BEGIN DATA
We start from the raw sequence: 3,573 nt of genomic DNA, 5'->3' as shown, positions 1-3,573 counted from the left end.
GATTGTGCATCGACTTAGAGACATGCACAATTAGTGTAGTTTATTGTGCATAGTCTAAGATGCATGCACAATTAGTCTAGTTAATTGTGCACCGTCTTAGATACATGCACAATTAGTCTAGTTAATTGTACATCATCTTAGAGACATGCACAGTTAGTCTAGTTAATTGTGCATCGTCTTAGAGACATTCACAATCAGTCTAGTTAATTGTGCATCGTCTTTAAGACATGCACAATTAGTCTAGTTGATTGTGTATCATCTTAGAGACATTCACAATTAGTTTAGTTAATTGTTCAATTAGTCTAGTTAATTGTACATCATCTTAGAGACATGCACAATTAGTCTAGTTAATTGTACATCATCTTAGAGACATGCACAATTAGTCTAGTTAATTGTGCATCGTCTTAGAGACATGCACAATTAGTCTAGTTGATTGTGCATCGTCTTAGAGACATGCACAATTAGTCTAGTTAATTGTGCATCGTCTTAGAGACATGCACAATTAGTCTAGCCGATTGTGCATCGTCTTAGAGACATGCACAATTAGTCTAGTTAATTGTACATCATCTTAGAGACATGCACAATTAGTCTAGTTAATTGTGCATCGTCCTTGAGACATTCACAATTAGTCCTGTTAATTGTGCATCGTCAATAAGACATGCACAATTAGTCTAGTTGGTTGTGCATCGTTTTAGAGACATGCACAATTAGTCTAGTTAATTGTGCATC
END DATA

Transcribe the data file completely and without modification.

We start from the raw sequence: 3,573 nt of genomic DNA, 5'->3' as shown, positions 1-3,573 counted from the left end.
GATTGTGCATCGACTTAGAGACATGCACAATTAGTGTAGTTTATTGTGCATAGTCTAAGATGCATGCACAATTAGTCTAGTTAATTGTGCACCGTCTTAGATACATGCACAATTAGTCTAGTTAATTGTACATCATCTTAGAGACATGCACAGTTAGTCTAGTTAATTGTGCATCGTCTTAGAGACATTCACAATCAGTCTAGTTAATTGTGCATCGTCTTTAAGACATGCACAATTAGTCTAGTTGATTGTGTATCATCTTAGAGACATTCACAATTAGTTTAGTTAATTGTTCAATTAGTCTAGTTAATTGTACATCATCTTAGAGACATGCACAATTAGTCTAGTTAATTGTACATCATCTTAGAGACATGCACAATTAGTCTAGTTAATTGTGCATCGTCTTAGAGACATGCACAATTAGTCTAGTTGATTGTGCATCGTCTTAGAGACATGCACAATTAGTCTAGTTAATTGTGCATCGTCTTAGAGACATGCACAATTAGTCTAGCCGATTGTGCATCGTCTTAGAGACATGCACAATTAGTCTAGTTAATTGTACATCATCTTAGAGACATGCACAATTAGTCTAGTTAATTGTGCATCGTCCTTGAGACATTCACAATTAGTCCTGTTAATTGTGCATCGTCAATAAGACATGCACAATTAGTCTAGTTGGTTGTGCATCGTTTTAGAGACATGCACAATTAGTCTAGTTAATTGTGCATC